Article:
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A Lonely Road

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(I originally wrote this on October 27, 2014, but I just haven’t put it up here yet)

Some say that ministry is a lonely road, and they’re right.  One of the things they don’t bother to tell you while you’re in college, especially in ministry prep courses, is just how lonely the road can be after graduation.  A lot of recent college graduates I’ve talked to have said the same thing.  They just didn’t know how hard and lonely it would be!

Think about it:  The push in college is not only to get your degree so that you can get that dream job, but to invest in wonderful, life-long friends.  But guess what?  When graduation day comes, the friends usually disperse all over as the Lord calls them separate ways.  Sure, we remain friends, albeit from a distance, but what do we do when we find ourselves in a completely new place with no friends and no connections?  Who do we connect with?  Who do we befriend?

Those who walk into ministry as singles face this in an especially potent way.  As the Lord calls us to new territory where we know no one, we can face deep loneliness.  Often times, we don’t have the opportunity to go serve with our best friend or with our closest loved ones.  (Maybe it’s just me, but I think that this applies to others too.  If you agree, can I get a shout out down below?)  Granted, the role of the single adult in the Church and the Kingdom of God are important and vital.  It is a key calling, but it is a hard and lonely one.

Yet despite the loneliness that can come with the calling to ministry, God is always present and always with us.  Even when the loneliness is overwhelming, He IS there!  We are given an opportunity to press into Him in a unique ways and to depend on Him more fully.  The challenge is will we take the opportunity and actually do it?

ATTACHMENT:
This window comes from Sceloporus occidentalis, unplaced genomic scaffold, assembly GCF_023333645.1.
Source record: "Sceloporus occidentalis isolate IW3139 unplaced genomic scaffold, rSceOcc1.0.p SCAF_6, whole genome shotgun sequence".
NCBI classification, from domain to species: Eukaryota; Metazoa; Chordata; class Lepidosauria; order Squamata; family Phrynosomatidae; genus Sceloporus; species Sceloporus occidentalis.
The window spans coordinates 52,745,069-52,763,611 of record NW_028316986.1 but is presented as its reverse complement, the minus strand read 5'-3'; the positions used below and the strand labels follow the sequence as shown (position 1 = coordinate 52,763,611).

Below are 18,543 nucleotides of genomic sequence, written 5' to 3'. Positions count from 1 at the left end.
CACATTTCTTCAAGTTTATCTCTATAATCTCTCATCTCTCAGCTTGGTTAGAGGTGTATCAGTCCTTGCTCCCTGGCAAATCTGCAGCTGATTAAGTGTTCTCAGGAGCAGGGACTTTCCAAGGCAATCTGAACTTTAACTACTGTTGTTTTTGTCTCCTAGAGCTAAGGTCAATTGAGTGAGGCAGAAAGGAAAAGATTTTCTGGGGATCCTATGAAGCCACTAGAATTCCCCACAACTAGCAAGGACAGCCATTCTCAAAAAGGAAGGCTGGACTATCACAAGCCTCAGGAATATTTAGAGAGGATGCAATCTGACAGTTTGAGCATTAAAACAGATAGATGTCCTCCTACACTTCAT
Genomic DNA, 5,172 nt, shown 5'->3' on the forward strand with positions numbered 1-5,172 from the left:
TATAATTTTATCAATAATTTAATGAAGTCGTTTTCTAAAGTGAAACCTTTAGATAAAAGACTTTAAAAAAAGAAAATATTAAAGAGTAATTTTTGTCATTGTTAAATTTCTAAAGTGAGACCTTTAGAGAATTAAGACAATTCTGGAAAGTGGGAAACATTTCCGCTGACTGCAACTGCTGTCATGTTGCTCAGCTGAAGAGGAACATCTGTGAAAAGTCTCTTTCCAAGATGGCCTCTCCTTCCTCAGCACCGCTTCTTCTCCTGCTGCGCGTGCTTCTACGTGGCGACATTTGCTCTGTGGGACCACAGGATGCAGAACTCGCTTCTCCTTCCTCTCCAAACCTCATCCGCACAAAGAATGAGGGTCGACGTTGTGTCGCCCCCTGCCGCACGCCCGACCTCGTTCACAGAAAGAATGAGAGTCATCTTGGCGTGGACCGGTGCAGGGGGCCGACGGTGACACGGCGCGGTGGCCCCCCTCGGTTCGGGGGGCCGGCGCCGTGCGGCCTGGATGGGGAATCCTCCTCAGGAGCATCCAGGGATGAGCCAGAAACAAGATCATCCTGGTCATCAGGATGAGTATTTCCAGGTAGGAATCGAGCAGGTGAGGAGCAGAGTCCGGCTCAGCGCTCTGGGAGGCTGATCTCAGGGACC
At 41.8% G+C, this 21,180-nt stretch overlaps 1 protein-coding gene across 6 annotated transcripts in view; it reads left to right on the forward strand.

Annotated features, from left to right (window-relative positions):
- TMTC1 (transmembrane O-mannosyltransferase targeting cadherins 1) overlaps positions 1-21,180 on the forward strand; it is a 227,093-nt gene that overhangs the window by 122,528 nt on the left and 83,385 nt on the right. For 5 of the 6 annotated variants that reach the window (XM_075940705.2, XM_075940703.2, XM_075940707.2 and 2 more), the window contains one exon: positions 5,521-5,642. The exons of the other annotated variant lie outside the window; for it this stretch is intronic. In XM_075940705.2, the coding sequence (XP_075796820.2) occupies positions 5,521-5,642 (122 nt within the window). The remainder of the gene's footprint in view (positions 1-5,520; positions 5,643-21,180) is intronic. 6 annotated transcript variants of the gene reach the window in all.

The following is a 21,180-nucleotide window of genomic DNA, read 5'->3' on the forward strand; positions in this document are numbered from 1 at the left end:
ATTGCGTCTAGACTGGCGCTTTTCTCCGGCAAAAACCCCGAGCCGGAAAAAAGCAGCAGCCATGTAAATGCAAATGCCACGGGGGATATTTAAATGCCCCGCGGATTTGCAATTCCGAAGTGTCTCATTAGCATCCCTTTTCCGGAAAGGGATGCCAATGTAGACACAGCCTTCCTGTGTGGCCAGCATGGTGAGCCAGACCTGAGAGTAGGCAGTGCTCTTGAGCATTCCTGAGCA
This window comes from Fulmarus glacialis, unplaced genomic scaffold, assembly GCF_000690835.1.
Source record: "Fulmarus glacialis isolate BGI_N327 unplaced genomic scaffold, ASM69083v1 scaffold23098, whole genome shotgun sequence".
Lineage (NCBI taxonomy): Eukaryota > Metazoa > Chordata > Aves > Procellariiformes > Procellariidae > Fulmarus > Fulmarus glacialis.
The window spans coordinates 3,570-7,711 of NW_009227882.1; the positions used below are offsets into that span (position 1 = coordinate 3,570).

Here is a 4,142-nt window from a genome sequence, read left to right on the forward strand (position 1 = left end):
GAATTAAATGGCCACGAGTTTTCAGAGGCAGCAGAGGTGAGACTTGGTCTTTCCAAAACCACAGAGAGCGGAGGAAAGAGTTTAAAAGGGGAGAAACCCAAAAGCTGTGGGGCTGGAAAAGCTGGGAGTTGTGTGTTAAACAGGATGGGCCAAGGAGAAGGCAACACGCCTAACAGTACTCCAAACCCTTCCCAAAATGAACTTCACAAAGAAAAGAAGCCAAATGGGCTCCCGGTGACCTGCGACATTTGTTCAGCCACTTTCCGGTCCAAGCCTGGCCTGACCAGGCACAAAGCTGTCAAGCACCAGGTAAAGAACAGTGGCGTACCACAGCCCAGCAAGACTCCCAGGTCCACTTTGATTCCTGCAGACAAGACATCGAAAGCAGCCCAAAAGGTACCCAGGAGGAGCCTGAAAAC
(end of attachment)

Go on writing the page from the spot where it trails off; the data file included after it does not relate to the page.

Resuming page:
Here’s the other thing: even though ministry and being a vocational minister is a lonely road, we’re not meant to walk it alone.  I challenge those of you in ministry to reach out to someone in your church or area whom you can befriend.  Share life with them and together seek the Lord encouraging one another in the ministry and in the Lord.  We are not meant to live or minister alone. And though we may feel lonely, we are not alone!

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How do we View Success?

This world defines success in a number of ways, but these all seem to center around accomplishments, achievements, power, clout, and other outward gains.  All too often these same ideas form the basis of what we think of as “successful” in the church as well.  We can be overcome by the pressure to move up the rungs of the leadership ladder, desiring more recognition for our service, wanting more atendees than that other church down the road, or a bigger paycheck at the end of each month.  Truly it is difficult to keep clear of what our culture deems necessary for success.

We who are in Christ have a different definition of success laid before us.  The Gospel shows us this in our Savior, Jesus.  He was a homeless man, who was hated by the religious leaders of His day, was falsely accused of many crimes (chiefly blasphemy), and died a criminal’s death.  This is NOT exactly what we think of when we think of a successful person.  No employer would pick this man to be the next president of their company.  Yet Christ accomplished His Father’s will on earth.  He did what He came to do- what He was born to do!  He finished His work on earth completely, leaving nothing undone or unfulfilled which was spoken of Him through the prophets.

In light of this reality, we must decide how we will define success.  Will we define it the way the world does or think of success as we see it in Christ and His Kingdom?  Will success become for us something we can measure on paper or with temporary pleasures, or will we embrace a view of success in which the chief aim is obeying God regardless of the outcome?  This approach to success may bring us ridicule and may not be glamorous, but if we are being obedient to our King it is worth it.

I would rather be successful and faithful in the eyes of my God, than successful and having all the money and acolades this world can offer.

In the words of an old hymn:
“Turn your eyes upon Jesus
Look full in His wonderful face
And the things of earth will grow strangely dim
In the light of His glory and grace”

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